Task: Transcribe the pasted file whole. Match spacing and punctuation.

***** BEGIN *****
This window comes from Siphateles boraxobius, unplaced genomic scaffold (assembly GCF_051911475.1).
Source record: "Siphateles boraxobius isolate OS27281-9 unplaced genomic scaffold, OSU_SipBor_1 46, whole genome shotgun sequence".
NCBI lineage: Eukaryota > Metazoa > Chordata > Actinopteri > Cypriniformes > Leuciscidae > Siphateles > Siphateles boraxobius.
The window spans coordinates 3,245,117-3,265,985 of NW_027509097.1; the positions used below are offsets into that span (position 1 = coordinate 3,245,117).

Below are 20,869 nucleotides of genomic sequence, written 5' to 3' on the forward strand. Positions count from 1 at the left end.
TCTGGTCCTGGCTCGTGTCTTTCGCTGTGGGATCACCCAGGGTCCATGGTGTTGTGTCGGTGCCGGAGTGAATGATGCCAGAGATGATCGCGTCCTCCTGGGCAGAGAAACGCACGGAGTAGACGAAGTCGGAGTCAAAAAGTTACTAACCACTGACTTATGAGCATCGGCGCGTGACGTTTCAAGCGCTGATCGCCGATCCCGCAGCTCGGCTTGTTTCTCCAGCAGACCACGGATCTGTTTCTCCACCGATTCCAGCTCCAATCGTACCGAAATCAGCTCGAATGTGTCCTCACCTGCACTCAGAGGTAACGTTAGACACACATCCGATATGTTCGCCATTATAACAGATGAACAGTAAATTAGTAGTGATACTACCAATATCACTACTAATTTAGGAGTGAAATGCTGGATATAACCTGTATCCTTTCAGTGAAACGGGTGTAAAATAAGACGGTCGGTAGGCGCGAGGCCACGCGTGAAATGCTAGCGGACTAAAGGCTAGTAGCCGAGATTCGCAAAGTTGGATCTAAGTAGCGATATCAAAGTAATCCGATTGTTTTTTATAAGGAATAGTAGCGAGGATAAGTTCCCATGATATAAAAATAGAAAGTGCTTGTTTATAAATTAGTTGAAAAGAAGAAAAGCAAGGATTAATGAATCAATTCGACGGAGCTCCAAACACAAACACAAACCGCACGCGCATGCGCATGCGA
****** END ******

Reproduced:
This window comes from Siphateles boraxobius, unplaced genomic scaffold (assembly GCF_051911475.1).
Source record: "Siphateles boraxobius isolate OS27281-9 unplaced genomic scaffold, OSU_SipBor_1 46, whole genome shotgun sequence".
NCBI lineage: Eukaryota > Metazoa > Chordata > Actinopteri > Cypriniformes > Leuciscidae > Siphateles > Siphateles boraxobius.
The window spans coordinates 3,245,117-3,265,985 of NW_027509097.1; the positions used below are offsets into that span (position 1 = coordinate 3,245,117).

Below are 20,869 nucleotides of genomic sequence, written 5' to 3' on the forward strand. Positions count from 1 at the left end.
TCTGGTCCTGGCTCGTGTCTTTCGCTGTGGGATCACCCAGGGTCCATGGTGTTGTGTCGGTGCCGGAGTGAATGATGCCAGAGATGATCGCGTCCTCCTGGGCAGAGAAACGCACGGAGTAGACGAAGTCGGAGTCAAAAAGTTACTAACCACTGACTTATGAGCATCGGCGCGTGACGTTTCAAGCGCTGATCGCCGATCCCGCAGCTCGGCTTGTTTCTCCAGCAGACCACGGATCTGTTTCTCCACCGATTCCAGCTCCAATCGTACCGAAATCAGCTCGAATGTGTCCTCACCTGCACTCAGAGGTAACGTTAGACACACATCCGATATGTTCGCCATTATAACAGATGAACAGTAAATTAGTAGTGATACTACCAATATCACTACTAATTTAGGAGTGAAATGCTGGATATAACCTGTATCCTTTCAGTGAAACGGGTGTAAAATAAGACGGTCGGTAGGCGCGAGGCCACGCGTGAAATGCTAGCGGACTAAAGGCTAGTAGCCGAGATTCGCAAAGTTGGATCTAAGTAGCGATATCAAAGTAATCCGATTGTTTTTTATAAGGAATAGTAGCGAGGATAAGTTCCCATGATATAAAAATAGAAAGTGCTTGTTTATAAATTAGTTGAAAAGAAGAAAAGCAAGGATTAATGAATCAATTCGACGGAGCTCCAAACACAAACACAAACCGCACGCGCATGCGCATGCGA